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The politics of ending the untidy political life of Donald Trump

Practical Politics

David L. Horne, PH.D. | 2/10/2021, 3:02 p.m.
Being out of office, yet still flashing a gleaming new office...
Donald Trump

Being out of office, yet still flashing a gleaming new OFFICE OF THE FORMER PRESIDENT sign in Florida, Donald Trump’s past and future political fortunes will not paint a pretty picture in American history.

Trying to still be a “mob boss” character, and a lightning rod of political chaos, Mr. Trump is now being impeached again. He is the only POTUS in this country’s history to have that dubious distinction, and it won’t wear off.

Even though he incited an insurrection against the legislative branch of the U.S. government, resulting in public loss of life and severe property damage, and he sought to invalidate the essence of American democracy——a peaceful transition of government—Mr. Trump has still not been chastened for those actions. The Las Vegas oddsmakers have already determined that, when all has been said and done, he still won’t be, either.

However, the U.S. Senate, currently going through impeachment proceedings against Mr. Trump which can, conceivably, end up banning Mr. Trump from ever seeking another federal office (such as running for POTUS again) can defeat the bookmakers’ odds. The only way to do so, however, is for the Democratic Party majority to vote to have a secret ballot decision made on whether to convict Mr. Trump or not.

And there is nothing in either the old or current rules of the Senate to prevent such a rule change. Chuck Schumer and the Senate democrats just have to do it---simply pull the trigger.

The current rules agreed to by both parties on how to conduct this second impeachment trial does not automatically foreclose this last rule change before the verdict vote. Majority Leader Schumer is a wily, seasoned and shrewd operator, so expectations are high among political analysts that he will actually get this done, since he knows the Republicans will otherwise simply play true to form and not convict Mr. Trump, in spite of there not being any doubt about his guilt.

In the 1861 attempted insurrection to stop Congress’ certification of President Lincoln’s electoral win, the mob that tried to attack and overrun the Capitol Building was halted in its tracks by a determined, duty-bound military General of the U.S., Winfield Scott, who had a very large contingent of army regulars aim field rifles and bayonets at the crowd, as rebels yelled insults at him. General Scott was well-known as a prevailing war hero (War of 1812, War Against the Native Americans, etc.) and the crowd knew Scott would, without hesitation, give the order to shoot them all. This was the time in which seven southern states (Alabama, Florida, Georgia, Louisiana, Mississippi, South Carolina, and Texas) had just seceded from the Union and the capitol insurrectionists could very well have been early confederate populists incited to violence by Lincoln’s recent electoral win.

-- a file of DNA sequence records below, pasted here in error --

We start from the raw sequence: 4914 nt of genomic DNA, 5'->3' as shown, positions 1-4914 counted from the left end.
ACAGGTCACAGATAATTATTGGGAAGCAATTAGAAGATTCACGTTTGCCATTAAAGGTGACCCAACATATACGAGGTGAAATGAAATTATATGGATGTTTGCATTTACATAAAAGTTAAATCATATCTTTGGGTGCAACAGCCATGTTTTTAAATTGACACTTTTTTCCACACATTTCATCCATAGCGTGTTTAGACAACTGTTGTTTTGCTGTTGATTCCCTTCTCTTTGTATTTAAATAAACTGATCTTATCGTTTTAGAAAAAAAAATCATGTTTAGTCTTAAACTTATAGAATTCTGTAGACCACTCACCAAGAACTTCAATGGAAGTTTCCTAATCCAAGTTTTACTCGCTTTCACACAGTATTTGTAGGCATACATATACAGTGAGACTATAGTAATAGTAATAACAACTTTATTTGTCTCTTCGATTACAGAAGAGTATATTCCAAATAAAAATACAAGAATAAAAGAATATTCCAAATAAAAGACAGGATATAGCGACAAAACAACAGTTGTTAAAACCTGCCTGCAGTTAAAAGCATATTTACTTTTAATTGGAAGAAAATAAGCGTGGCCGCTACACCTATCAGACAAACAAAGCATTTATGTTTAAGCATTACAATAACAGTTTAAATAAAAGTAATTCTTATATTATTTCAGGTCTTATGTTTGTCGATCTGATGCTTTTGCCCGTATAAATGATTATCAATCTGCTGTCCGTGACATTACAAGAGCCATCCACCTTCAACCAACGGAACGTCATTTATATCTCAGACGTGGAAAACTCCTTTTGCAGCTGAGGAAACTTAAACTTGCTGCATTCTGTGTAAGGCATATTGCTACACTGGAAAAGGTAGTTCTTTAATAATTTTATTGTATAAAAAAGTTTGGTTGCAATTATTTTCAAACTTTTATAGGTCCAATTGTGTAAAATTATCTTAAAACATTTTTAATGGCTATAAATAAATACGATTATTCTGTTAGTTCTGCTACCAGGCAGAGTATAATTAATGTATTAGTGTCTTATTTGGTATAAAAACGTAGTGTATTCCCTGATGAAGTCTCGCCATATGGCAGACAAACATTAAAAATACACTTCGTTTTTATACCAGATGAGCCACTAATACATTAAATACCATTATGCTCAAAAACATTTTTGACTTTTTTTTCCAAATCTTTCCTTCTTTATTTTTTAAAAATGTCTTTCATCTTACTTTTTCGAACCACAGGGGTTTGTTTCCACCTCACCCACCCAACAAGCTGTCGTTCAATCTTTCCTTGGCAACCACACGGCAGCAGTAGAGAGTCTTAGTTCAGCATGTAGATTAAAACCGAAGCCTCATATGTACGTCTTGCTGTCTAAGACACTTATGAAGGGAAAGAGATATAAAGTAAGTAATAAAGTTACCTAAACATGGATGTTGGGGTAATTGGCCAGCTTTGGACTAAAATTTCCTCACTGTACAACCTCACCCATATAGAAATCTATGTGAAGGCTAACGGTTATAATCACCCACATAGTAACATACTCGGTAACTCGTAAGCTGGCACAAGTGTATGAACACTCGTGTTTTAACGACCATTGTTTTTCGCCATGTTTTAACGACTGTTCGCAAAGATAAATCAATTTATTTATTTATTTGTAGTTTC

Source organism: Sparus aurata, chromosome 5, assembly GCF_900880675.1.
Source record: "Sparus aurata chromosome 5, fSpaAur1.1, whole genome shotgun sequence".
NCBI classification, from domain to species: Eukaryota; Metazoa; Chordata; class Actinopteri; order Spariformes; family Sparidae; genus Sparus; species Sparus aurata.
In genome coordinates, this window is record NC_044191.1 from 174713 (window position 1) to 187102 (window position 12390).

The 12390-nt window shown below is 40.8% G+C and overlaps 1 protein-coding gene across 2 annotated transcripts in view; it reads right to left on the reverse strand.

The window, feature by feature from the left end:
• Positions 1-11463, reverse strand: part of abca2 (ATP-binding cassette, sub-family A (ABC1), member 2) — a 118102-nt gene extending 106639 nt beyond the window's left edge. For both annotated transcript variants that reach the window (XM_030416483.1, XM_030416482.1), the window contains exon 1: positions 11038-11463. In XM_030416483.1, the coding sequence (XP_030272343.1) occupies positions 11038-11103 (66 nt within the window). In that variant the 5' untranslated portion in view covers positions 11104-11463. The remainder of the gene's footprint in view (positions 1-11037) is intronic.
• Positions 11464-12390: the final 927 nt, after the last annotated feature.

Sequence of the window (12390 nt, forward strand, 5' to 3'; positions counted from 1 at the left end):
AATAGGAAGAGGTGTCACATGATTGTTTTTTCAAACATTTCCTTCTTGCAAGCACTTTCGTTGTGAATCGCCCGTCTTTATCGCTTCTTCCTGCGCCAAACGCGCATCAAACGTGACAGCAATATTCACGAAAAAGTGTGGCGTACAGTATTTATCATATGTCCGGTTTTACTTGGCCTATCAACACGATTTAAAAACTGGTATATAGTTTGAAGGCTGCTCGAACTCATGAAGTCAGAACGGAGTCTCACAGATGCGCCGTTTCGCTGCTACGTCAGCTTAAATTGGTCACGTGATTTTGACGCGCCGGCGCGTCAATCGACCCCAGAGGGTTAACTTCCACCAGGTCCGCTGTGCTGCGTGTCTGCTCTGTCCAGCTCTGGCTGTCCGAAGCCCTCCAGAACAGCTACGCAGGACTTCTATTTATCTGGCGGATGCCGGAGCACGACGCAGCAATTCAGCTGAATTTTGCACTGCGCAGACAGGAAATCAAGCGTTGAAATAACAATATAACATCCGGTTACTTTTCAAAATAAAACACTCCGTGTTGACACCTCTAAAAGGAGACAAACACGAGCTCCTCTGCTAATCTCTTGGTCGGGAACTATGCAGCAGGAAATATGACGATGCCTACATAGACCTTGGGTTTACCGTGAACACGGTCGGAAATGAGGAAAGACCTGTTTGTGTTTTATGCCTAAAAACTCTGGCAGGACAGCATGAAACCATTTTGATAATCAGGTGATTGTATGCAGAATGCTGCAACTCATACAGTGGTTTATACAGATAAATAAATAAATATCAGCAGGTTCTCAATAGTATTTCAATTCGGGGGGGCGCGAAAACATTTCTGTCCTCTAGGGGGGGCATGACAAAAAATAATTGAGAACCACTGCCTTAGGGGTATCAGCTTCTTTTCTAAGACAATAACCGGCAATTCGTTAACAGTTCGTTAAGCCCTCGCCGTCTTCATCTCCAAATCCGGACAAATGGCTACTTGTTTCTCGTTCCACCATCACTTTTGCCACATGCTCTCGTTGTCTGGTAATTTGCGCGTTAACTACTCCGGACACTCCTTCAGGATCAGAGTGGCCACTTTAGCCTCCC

But in this case, there was agreement that Lincoln had indeed won the election, and the southern candidate had lost. Here, there was no ceaseless pushing of the prevarication that the southern candidate for president had been cheated out of an election victory. Here, the belief was that, with Lincoln as POTUS, the southern states would lose all their slave labor through federal intervention.

In any case, that comparable capitol insurrection failed, but for different reasons than the one in 2021. Both times, American democracy was put to the test. Both times, democratic government survived.

Finishing the job this second time need not lead to another Civil War.

The forces are not aligned that way even though the fierce rhetoric of the day may give a different impression. All that’s really needed now is for the Democrats in the Senate to impose the secret ballot rule.

That will allow for the correct ending. More than 17 Republicans, under the cloak of a silent vote which may never see the light of day, can then safely vote their consciences, and not their partisanship.

To the Democrats: Get on with it. Send him on his way!

Professor David L. Horne is founder and executive director of PAPPEI, the Pan African Public Policy and Ethical Institute, which is a new 501(c)(3) pending community-based organization or non-governmental organization (NGO). It is the stepparent organization for the California Black Think Tank which still operates and which meets every fourth Friday.

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